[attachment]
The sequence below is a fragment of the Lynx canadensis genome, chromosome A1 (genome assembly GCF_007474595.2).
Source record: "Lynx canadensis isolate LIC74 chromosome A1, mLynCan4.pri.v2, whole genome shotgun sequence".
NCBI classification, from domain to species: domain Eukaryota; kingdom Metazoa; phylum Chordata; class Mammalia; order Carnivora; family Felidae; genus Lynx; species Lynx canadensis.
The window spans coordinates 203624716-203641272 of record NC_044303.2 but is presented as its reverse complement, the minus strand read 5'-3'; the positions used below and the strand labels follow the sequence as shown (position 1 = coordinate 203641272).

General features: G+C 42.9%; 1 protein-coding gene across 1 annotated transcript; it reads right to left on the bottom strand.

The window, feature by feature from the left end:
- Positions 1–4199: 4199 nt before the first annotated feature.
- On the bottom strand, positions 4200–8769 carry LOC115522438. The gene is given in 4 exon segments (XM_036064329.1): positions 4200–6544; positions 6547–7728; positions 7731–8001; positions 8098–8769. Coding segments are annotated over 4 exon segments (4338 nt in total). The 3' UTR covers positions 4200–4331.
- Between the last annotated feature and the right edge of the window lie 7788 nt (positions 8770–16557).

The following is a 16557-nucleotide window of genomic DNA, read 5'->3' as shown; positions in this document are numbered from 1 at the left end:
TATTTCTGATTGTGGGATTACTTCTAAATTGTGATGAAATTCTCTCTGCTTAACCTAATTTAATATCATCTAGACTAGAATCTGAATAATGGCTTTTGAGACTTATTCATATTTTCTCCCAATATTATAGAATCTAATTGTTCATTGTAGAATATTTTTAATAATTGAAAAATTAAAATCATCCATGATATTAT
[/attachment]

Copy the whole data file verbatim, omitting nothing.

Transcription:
The sequence below is a fragment of the Lynx canadensis genome, chromosome A1 (genome assembly GCF_007474595.2).
Source record: "Lynx canadensis isolate LIC74 chromosome A1, mLynCan4.pri.v2, whole genome shotgun sequence".
NCBI classification, from domain to species: domain Eukaryota; kingdom Metazoa; phylum Chordata; class Mammalia; order Carnivora; family Felidae; genus Lynx; species Lynx canadensis.
The window spans coordinates 203624716-203641272 of record NC_044303.2 but is presented as its reverse complement, the minus strand read 5'-3'; the positions used below and the strand labels follow the sequence as shown (position 1 = coordinate 203641272).

General features: G+C 42.9%; 1 protein-coding gene across 1 annotated transcript; it reads right to left on the bottom strand.

The window, feature by feature from the left end:
- Positions 1–4199: 4199 nt before the first annotated feature.
- On the bottom strand, positions 4200–8769 carry LOC115522438. The gene is given in 4 exon segments (XM_036064329.1): positions 4200–6544; positions 6547–7728; positions 7731–8001; positions 8098–8769. Coding segments are annotated over 4 exon segments (4338 nt in total). The 3' UTR covers positions 4200–4331.
- Between the last annotated feature and the right edge of the window lie 7788 nt (positions 8770–16557).

The following is a 16557-nucleotide window of genomic DNA, read 5'->3' as shown; positions in this document are numbered from 1 at the left end:
TATTTCTGATTGTGGGATTACTTCTAAATTGTGATGAAATTCTCTCTGCTTAACCTAATTTAATATCATCTAGACTAGAATCTGAATAATGGCTTTTGAGACTTATTCATATTTTCTCCCAATATTATAGAATCTAATTGTTCATTGTAGAATATTTTTAATAATTGAAAAATTAAAATCATCCATGATATTAT